A range of efficacies have been reported for biomedical HIV prevention interventions, including antiretroviral treatment, male circumcision, pre-exposure prophylaxis, microbicides and preventive vaccines. This range of efficacies likely results from the influence of multiple inputs and processes during trials, including the strength and target of the intervention, host factors, target population characteristics, level of HIV exposure and intervention dose. Expertise in social and behavioral science, in conjunction with basic science, clinical research, epidemiology, biostatistics and community, is needed to understand the influence of these inputs and processes on intervention efficacy, improve trial design and implementation, and enable interpretation of trial results. In particular, social and behavioral science provides the means for investigating and identifying populations suitable for recruitment into and retention in trials, and for developing and improving measures of HIV exposure and intervention dose, all within the larger socio-cultural context. Integration of social and behavioral science early in idea generation and study design is imperative for the successful conduct of biomedical trials and for ensuring optimal data collection approaches necessary for the interpretation of findings...
Proper scoring rules, particularly when used as the basis for a prediction market, are powerful tools for eliciting and aggregating beliefs about events such as the likely outcome of an election or sporting event. Such scoring rules incentivize a single agent to reveal her true beliefs about the event. Othman and Sandholm introduced the idea of a decision rule to examine these problems in contexts where the information being elicited is conditional on some decision alternatives. For example, “What is the probability having ten million viewers if we choose to air new television show X? What if we choose Y?” Since only one show can actually air in a slot, only the results under the chosen alternative can ever be observed. Othman and Sandholm developed proper scoring rules (and thus decision markets) for a single, deterministic decision rule: always select the the action with the greatest probability of success. In this work we significantly generalize their results, developing scoring rules for other deterministic decision rules, randomized decision rules, and situations where there may be more than two outcomes (e.g. less than a million viewers, more than one but less than ten, or more than ten million).; Engineering and Applied Sciences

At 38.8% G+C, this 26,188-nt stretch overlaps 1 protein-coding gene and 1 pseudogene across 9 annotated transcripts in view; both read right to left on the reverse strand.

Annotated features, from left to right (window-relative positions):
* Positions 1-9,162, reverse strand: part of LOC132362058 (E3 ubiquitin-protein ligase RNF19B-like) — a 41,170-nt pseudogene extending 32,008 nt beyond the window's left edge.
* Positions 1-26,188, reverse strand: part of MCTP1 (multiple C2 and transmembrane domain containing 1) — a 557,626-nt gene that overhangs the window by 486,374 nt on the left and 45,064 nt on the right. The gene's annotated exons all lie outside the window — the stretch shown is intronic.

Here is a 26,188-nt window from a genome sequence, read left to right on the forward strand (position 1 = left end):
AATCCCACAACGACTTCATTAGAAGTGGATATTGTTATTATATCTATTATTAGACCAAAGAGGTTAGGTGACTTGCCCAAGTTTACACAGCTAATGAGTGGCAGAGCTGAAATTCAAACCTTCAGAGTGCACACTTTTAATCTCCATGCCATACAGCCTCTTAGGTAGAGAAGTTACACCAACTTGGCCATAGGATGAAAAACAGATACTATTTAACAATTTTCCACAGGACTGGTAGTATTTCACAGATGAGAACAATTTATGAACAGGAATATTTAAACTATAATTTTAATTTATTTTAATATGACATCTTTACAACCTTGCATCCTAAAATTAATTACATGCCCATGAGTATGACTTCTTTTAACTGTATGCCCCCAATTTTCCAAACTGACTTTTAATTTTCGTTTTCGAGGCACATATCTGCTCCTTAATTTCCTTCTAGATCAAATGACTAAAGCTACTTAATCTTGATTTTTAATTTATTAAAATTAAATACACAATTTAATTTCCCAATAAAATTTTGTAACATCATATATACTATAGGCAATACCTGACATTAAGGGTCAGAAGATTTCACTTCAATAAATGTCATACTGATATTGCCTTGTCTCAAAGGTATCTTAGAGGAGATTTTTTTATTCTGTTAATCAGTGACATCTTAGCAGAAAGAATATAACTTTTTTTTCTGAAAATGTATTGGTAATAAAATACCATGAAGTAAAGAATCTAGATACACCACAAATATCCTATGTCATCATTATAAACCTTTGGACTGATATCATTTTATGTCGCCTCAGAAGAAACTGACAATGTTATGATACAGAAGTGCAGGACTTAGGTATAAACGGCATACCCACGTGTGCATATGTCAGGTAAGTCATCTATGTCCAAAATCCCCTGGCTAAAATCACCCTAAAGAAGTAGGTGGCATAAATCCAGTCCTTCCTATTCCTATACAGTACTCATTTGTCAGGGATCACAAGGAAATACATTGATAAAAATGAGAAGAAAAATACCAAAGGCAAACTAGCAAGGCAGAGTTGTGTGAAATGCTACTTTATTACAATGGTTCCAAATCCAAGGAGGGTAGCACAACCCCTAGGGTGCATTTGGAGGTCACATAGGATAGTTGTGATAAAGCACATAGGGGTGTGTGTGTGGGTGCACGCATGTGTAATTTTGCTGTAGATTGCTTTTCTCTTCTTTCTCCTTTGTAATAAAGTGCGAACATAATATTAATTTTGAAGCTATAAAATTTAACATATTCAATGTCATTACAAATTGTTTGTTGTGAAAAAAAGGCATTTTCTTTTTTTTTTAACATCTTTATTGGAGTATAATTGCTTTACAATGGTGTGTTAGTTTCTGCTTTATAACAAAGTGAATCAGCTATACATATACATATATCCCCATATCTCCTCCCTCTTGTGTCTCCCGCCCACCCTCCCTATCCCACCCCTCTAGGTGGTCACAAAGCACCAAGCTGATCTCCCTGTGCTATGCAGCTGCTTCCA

The rapid adoption of mobile phone technologies in Africa is offering exciting opportunities for engaging with high-risk populations through mHealth programs, and the vast volumes of behavioral data being generated as people use their phones provide valuable data about human behavioral dynamics in these regions. Taking advantage of these opportunities requires an understanding of the penetration of mobile phones and phone usage patterns across the continent, but very little is known about the social and geographical heterogeneities in mobile phone ownership among African populations. Here, we analyze a survey of mobile phone ownership and usage across Kenya in 2009 and show that distinct regional, gender-related, and socioeconomic variations exist, with particularly low ownership among rural communities and poor people. We also examine patterns of phone sharing and highlight the contrasting relationships between ownership and sharing in different parts of the country. This heterogeneous penetration of mobile phones has important implications for the use of mobile technologies as a source of population data and as a public health tool in sub-Saharan Africa.
Objective: Environmental exposure to food sources may underpin area level differences in individual risk for overweight. Place of residence is generally used to assess neighbourhood exposure. Yet, because people are mobile, multiple exposures should be accounted for to assess the relation between food environments and overweight. Unfortunately, mobility data is often missing from health surveys. We hereby test the feasibility of linking travel survey data with food listings to derive food store exposure predictors of overweight among health survey participants. Methods: Food environment exposure measures accounting for non-residential activity places (activity spaces) were computed and modelled in Montreal and Quebec City, Canada, using travel surveys and food store listings. Models were then used to predict activity space food exposures for 5,578 participants of the Canadian Community Health Survey. These food exposure estimates, accounting for daily mobility, were used to model self-reported overweight in a multilevel framework. Median Odd Ratios were used to assess the proportion of between-neighborhood variance explained by such food exposure predictors. Results: Estimates of food environment exposure accounting for both residential and non-residential destinations were significantly and more strongly associated with overweight than residential-only measures of exposure for men. For women...